By 1763 the colonist had amassed a mountain of debt for which they had agreed to on their own terms prior to Parliament stepping in. Thousands of Pounds were borrowed and spent on the defense of colonial America in the French and Indian war. In addition to this the British government, Treasury, and Parliament levied new taxes which the colonist felt were unfair and were increasingly difficult to pay and sustain a comfortable lifestyle. Beginning with the Stamp Act in 1765 (YORK, 2009) the British Treasury and Parliament levied taxes on every sort of printed material that was bought or sold in the colonies. This angered not only the colonist but also the printers themselves which led to newspapers refusing to print on any paper which had a stamp attached to it. This tax ended in 1766 when the British government realized that enforcement in the colonies was impossible. “Even so, parliamentary debates leading to its repeal proved contentious. Those who believed repeal was essential to restoring peace in the empire were countered by those who feared repeal would bring a catastrophic end to imperial authority” (YORK, 2009). What was not realized until much later, after the revolution, that repeal or not, the British Empire would likely have died out either way. If the tax remained, the colonist may have declared independence much sooner. If the Stamp Tax was repealed first the American colonist and soon after other British colonies may have realized they could fight for the same rights and such and the American colonist had. However a rift began between those who had supported the Stamp Tax, namely those that agreed to collect the tax, and the rest of the colonist who had opposed it. This rift continued on and into the American Revolution by people that wanted to be part of the British Empire.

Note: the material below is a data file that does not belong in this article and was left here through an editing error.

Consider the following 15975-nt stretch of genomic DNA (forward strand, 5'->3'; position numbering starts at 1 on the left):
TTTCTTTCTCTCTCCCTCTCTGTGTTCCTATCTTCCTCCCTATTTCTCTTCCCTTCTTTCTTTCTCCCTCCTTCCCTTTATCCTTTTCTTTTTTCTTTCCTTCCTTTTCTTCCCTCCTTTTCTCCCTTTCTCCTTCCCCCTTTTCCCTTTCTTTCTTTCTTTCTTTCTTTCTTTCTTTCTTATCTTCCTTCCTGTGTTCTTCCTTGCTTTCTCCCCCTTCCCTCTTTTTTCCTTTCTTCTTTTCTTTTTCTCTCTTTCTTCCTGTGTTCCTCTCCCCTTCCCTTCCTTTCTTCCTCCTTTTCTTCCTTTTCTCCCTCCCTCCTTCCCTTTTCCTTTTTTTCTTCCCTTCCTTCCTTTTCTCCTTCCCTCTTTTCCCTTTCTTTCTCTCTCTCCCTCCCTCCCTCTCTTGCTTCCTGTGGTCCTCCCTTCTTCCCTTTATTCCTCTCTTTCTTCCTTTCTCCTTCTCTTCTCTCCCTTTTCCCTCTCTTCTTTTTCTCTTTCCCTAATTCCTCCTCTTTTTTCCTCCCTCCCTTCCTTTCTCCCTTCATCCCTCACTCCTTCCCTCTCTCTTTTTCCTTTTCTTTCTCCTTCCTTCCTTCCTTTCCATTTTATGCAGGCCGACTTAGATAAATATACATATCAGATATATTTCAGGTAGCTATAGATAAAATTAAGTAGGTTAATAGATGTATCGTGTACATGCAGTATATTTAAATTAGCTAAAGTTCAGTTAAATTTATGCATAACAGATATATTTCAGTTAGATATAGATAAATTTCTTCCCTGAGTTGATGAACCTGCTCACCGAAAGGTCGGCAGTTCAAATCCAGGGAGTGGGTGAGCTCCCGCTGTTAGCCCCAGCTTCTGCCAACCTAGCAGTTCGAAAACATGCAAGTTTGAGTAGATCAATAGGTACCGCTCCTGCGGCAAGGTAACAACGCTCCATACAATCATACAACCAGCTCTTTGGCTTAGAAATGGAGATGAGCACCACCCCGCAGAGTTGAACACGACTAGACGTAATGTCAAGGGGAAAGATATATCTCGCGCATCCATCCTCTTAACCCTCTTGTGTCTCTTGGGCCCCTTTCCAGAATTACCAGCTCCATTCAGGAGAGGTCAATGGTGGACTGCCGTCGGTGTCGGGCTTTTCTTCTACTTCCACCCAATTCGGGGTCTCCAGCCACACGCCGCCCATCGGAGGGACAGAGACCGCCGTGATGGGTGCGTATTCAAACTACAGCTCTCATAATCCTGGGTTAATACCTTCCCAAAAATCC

The perceived injustice of the colonist in regards to the Stamp Act resulted in a growing momentum and in fact a movement which resulted in the phrase “No taxation without Representation”. This belief and subsequent following said that if representatives elected or chosen by colonist were not involved in the decision making process resulting in taxation and other matters that affected the colonies, then they should not be subject to these laws and they should not have to enforce said laws. “All British Subjects are really in the same: none are actually, all are virtually represented in Parliament; for every Member of Parliament sits in the House not as Representative of his own Constituents, but as one of that August Assembly by which all the Commons of Great Britain are represented.” (Copeland, 2000). This is what Britain considered “virtual representation”, that is in saying that every representatives represented all the interest as it best suited all of the citizens instead of being elected by constituents in a given area. This was a major area of contention which led to the American Revolution. If Britain had chosen to allow representatives elected from colonist to sit in and vote on matters affecting colonial matters many of the protest and ultimately the American Revolution may never have happened in the first place! The colonist were not opposed to being part of the British Empire, only that they felt that concerns they had would not be addressed because